Not long after her twelfth birthday, Marcia, her mother, and one of her brothers made their way to the shore and, with luggage, stepped onto her mother’s brother’s fishing boat. Leaving the village always entailed a fusion of excitement and fear for Marcia, but this time she was acutely fearful of the increasing distance between the source of her sight and the shrinking silhouettes of her father and eldest brother amidst the spiky trees on the shore. Nonetheless, by the time that the church bells of Anse la Raye had faded from ear and eye, moving across bays toward the port of Castries, her tears had dried. It was here, getting off the boat, that Marcia first saw mechanised loading systems placing cargos of fish and banana onto the boats that so often passed in front of the bay she called home. It was from here also that Marcia, her mother, and brother boarded a larger boat and set sail for Britain.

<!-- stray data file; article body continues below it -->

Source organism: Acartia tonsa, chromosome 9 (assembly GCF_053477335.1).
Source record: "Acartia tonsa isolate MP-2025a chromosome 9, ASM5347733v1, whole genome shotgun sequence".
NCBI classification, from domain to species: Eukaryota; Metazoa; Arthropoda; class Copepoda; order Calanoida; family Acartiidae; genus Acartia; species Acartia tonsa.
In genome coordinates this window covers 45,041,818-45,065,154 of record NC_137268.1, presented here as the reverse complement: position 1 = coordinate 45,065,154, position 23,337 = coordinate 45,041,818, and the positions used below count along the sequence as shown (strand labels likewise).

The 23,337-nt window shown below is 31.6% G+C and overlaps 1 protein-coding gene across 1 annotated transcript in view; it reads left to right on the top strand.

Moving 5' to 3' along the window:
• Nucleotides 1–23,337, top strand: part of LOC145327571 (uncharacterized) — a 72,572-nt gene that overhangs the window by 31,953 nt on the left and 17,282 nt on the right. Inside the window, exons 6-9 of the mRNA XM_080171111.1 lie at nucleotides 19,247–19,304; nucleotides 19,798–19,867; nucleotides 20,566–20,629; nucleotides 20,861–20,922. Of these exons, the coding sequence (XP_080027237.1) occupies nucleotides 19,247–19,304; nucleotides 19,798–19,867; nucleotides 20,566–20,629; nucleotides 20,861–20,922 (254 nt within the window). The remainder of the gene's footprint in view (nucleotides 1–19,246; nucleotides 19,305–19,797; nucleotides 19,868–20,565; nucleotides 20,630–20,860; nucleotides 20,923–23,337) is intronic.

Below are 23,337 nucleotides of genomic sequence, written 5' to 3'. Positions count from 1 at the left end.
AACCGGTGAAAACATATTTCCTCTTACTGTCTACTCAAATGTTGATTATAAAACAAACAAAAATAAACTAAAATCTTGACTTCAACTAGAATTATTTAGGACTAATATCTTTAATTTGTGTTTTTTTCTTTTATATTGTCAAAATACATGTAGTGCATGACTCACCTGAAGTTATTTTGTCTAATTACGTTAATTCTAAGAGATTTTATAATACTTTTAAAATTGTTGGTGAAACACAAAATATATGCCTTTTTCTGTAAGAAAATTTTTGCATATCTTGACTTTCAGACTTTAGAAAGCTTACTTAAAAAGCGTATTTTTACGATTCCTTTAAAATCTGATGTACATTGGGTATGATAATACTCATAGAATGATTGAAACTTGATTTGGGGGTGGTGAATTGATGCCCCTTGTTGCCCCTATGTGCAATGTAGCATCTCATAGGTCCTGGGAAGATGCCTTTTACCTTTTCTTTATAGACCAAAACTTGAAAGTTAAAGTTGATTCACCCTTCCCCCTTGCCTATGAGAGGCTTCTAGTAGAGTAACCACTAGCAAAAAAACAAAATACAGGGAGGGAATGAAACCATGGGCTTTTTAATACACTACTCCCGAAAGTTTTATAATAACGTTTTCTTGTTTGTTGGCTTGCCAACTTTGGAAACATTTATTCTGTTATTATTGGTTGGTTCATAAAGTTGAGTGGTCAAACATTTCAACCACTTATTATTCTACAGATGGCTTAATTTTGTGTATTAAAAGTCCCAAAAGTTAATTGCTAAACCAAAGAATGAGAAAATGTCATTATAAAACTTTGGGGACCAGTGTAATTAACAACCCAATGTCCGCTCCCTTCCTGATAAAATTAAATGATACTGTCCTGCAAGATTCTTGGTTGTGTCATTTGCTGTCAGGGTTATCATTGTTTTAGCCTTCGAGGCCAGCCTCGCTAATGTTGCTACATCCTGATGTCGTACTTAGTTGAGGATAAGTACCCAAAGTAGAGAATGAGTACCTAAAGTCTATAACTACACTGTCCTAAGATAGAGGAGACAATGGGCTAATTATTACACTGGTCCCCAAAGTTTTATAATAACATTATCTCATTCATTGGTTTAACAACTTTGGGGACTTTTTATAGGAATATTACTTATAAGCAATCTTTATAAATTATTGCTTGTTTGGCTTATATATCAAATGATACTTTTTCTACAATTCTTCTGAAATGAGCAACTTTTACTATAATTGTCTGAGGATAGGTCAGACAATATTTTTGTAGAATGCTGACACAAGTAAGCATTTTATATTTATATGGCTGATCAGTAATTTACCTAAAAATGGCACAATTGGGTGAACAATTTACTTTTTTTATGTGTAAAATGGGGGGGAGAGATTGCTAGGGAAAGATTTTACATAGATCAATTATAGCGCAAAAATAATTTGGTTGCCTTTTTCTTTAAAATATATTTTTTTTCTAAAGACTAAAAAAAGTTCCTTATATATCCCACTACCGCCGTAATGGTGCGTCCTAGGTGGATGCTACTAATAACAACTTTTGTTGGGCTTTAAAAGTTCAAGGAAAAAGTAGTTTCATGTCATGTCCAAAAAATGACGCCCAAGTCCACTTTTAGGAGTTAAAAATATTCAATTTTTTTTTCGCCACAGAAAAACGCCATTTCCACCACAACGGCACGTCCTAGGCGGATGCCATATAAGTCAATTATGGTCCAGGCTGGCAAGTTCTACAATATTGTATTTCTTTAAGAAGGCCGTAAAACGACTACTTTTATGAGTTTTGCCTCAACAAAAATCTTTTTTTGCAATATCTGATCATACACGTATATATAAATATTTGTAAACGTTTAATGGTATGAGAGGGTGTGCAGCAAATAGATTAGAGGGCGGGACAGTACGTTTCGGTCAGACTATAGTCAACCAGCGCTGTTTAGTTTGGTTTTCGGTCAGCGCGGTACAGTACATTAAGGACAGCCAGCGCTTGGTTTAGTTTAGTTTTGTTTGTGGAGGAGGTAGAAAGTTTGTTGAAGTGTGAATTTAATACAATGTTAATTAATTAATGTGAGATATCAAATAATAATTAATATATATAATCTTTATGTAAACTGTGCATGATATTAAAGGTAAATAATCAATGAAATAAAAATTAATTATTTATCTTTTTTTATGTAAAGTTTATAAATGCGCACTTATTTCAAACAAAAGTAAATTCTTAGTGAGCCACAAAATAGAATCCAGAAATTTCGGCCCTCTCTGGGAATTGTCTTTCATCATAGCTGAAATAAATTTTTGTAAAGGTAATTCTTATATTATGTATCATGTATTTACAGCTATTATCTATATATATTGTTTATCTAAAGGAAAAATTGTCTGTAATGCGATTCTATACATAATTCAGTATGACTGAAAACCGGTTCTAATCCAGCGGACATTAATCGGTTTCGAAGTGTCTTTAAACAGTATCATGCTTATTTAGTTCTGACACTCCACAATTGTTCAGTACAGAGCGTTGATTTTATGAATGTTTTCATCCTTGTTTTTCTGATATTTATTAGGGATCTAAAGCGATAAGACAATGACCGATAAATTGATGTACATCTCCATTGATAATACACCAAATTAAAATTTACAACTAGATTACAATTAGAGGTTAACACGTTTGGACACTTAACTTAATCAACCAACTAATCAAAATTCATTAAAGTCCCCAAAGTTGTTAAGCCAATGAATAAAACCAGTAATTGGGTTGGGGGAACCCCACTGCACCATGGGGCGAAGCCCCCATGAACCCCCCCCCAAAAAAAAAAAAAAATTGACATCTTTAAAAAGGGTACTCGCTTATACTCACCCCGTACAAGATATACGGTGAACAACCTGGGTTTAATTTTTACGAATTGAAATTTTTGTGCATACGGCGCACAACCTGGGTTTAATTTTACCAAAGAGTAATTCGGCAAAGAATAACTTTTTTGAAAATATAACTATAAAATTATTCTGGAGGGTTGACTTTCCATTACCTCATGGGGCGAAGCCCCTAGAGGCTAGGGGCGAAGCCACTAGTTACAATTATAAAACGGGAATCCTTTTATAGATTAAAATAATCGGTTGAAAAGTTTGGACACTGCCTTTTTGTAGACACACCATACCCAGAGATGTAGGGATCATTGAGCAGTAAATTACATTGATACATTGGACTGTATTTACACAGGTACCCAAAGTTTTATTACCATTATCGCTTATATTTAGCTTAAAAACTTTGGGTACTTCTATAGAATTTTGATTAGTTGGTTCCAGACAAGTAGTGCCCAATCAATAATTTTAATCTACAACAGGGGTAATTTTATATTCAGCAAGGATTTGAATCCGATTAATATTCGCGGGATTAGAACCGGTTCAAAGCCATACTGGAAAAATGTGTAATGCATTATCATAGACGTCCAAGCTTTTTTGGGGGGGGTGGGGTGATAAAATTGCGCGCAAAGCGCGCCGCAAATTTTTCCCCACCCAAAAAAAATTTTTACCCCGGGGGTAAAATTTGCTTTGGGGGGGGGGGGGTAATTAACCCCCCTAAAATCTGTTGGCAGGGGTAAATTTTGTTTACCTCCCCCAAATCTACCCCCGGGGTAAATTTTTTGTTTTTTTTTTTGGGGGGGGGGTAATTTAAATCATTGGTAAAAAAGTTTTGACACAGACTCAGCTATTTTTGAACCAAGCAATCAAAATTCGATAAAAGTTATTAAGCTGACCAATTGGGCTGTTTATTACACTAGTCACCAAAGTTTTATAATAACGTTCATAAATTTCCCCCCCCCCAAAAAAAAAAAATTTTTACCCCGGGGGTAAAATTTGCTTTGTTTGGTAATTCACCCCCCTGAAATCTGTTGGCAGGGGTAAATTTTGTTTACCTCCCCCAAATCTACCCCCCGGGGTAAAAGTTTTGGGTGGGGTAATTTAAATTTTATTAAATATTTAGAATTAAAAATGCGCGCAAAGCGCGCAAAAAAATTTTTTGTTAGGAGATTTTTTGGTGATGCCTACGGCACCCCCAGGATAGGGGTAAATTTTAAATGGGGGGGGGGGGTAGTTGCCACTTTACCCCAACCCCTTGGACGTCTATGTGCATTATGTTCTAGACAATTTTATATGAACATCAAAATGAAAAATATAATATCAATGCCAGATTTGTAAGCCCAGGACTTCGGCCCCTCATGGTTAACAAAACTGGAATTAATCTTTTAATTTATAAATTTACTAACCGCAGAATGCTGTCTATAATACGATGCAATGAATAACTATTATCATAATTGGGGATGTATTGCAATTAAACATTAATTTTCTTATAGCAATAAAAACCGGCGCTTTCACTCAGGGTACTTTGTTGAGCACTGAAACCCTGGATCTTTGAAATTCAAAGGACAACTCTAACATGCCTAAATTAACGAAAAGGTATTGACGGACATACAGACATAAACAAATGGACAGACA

It is the middle of an unusually hot summer in 2006 and Ridley Road market in Hackney, east London, is just recovering from a brief drenching. Awakened by the rain, the smell of petroleum fumes, decomposing vegetation, and cardboard dances through the air on swirling thermals of evaporating moisture. Mixing with the incense burning in a nearby stall and the oceanic aroma of the fresh fish across the market, the aromas lend an intensity and transformative quality to everything they meet. Parting the air with her movement, Marcia is slowly but deftly pulling a wicker basket through the cramped confines of the stalls, sidestepping discarded pallets and twisting her aged yet supple torso, with minimum cognition, between the crowds. So far she has stopped at three stalls: once to buy a role of aluminium foil and kitchen paper, the next to buy a tub of hand lotion, the third to pick up two brown paper bags. One contains mushrooms and the second a bunch of asparagus “Fresh from the Vale of Evesham”. All the items are carefully placed into her basket.